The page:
It’s the most expensive Congressional race in Michigan history and both incumbent Republican Mike Bishop and Democratic challenger Elissa Slotkin say they are taking nothing for granted as people get set to cast ballots on Tuesday.

Bishop, who won the district by nearly 17 points in 2016, is polling within the margins against Slotkin and told WHMI on Sunday that his focus remains on getting his supporters out to the polls. "You just keeping pushing through the tape. I'm doing my same thing. I started with church this morning and I spent the rest of the day meeting and talking with as many people as I can talk to and encouraging them to vote and be a part of their democratic system. I feel good about it (but) you never know. 2016 was an anomaly maybe, or was it kind of a trend? So I don't know how accurate these polls are. I tend not to believe them, but we'll see on Tuesday."

While Slotkin disagrees on most every major political issue with Bishop, one thing she is in sync with him on is in not trusting the polls to coast to a victory. "I don't take much stock in the polls. I don't watch what the pundits tell me. What I am hearing is from people on the ground when we knock on doors and surprise them at their front door. And what I've been really, really heartened to see is that people across the political spectrum; Republicans, Independents and Democrats, just feel that the tenor and tone of politics is off in Washington and they just want someone who is actually going to do something for them particularly on things like health care."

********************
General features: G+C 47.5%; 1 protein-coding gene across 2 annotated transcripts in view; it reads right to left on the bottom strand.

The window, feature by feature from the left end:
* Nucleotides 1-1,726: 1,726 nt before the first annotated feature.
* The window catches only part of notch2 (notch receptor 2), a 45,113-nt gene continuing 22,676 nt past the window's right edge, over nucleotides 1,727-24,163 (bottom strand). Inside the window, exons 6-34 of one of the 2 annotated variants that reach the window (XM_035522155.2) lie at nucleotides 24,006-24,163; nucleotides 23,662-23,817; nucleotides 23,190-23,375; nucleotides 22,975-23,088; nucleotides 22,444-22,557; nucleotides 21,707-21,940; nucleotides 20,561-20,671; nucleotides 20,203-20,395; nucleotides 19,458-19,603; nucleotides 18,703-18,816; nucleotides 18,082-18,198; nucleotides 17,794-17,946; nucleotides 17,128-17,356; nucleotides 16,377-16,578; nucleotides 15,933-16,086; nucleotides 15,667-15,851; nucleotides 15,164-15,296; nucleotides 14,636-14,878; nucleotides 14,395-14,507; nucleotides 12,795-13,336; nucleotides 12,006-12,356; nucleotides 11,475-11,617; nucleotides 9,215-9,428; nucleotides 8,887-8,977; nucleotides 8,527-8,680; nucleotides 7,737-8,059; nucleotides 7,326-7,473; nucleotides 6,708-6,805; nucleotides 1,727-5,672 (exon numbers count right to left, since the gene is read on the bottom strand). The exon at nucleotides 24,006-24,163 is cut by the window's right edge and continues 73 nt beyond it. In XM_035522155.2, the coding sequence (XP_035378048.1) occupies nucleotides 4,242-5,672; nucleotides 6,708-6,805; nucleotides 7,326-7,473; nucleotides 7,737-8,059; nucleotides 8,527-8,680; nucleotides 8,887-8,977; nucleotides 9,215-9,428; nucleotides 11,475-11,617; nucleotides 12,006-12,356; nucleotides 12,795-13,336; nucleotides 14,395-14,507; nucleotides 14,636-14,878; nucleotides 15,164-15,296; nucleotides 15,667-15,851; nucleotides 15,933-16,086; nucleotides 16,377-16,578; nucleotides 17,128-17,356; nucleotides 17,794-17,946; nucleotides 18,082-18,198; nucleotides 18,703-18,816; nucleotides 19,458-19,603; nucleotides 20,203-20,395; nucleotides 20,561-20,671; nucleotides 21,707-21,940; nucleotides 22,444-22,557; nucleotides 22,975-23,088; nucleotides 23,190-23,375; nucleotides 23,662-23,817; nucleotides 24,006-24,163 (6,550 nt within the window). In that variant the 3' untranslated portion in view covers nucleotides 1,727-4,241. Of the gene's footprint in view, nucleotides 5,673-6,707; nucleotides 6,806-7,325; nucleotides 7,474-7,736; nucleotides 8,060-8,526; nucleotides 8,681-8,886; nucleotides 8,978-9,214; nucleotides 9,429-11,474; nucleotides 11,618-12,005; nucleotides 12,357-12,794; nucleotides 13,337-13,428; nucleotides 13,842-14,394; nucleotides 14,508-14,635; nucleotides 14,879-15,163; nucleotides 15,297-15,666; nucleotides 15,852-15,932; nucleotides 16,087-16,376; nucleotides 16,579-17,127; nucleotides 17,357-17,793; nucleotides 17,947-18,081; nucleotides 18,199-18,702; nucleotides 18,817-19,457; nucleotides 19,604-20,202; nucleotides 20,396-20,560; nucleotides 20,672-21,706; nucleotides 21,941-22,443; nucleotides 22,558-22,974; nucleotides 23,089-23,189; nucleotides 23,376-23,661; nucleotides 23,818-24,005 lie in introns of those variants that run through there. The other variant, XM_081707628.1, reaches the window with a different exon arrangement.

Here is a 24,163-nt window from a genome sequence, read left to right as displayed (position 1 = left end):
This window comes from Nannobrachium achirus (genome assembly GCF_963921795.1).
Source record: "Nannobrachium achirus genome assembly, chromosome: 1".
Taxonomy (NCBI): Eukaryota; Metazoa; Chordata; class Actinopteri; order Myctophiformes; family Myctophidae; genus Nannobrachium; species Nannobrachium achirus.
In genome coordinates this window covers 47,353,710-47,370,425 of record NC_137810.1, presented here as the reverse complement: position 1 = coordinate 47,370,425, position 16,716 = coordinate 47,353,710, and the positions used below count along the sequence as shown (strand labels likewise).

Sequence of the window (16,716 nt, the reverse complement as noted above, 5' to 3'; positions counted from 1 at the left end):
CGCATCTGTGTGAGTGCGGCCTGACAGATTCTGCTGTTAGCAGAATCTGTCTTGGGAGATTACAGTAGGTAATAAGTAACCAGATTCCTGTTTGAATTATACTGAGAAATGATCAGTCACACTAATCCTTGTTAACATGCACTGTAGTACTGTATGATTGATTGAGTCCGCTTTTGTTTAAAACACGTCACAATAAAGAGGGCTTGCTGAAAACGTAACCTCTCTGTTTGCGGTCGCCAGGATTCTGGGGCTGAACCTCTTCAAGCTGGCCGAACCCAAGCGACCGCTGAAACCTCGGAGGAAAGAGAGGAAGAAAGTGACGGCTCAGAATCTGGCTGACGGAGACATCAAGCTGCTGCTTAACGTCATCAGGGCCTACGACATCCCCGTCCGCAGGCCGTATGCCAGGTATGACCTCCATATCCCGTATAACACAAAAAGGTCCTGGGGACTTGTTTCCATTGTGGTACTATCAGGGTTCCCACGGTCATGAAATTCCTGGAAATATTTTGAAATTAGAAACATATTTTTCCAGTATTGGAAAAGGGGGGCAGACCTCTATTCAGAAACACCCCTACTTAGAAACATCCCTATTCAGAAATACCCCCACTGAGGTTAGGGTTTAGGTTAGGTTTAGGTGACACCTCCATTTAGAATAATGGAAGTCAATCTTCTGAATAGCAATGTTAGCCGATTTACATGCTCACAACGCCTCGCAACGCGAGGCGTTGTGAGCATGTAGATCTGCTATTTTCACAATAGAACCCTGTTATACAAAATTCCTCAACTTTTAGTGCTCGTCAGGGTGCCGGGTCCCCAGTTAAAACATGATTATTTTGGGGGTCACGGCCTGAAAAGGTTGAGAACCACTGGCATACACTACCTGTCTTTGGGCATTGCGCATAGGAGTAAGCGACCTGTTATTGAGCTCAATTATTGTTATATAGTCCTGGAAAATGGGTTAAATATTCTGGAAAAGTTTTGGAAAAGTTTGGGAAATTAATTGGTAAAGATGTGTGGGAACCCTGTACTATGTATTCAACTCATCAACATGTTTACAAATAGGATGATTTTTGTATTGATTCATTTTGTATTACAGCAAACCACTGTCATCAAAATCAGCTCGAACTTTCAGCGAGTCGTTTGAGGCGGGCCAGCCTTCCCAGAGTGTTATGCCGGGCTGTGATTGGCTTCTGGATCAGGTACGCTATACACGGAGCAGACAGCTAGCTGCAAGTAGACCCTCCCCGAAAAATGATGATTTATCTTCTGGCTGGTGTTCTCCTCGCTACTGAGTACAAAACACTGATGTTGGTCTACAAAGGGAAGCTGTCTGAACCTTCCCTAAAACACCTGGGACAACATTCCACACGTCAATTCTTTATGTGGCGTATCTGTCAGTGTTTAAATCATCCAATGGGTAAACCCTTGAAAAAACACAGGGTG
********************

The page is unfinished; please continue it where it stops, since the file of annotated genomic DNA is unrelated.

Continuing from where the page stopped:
Bishop says he also is concerned about the tone the campaign has taken, saying “The incivility in this country has gotten so bad and I think it’s wrong and I think we as a country have to stand up to it.” While Slotkin and Bishop point to the other as the cause of that perceived incivility, Slotkin says she has no apologies for making the race competitive. (JK)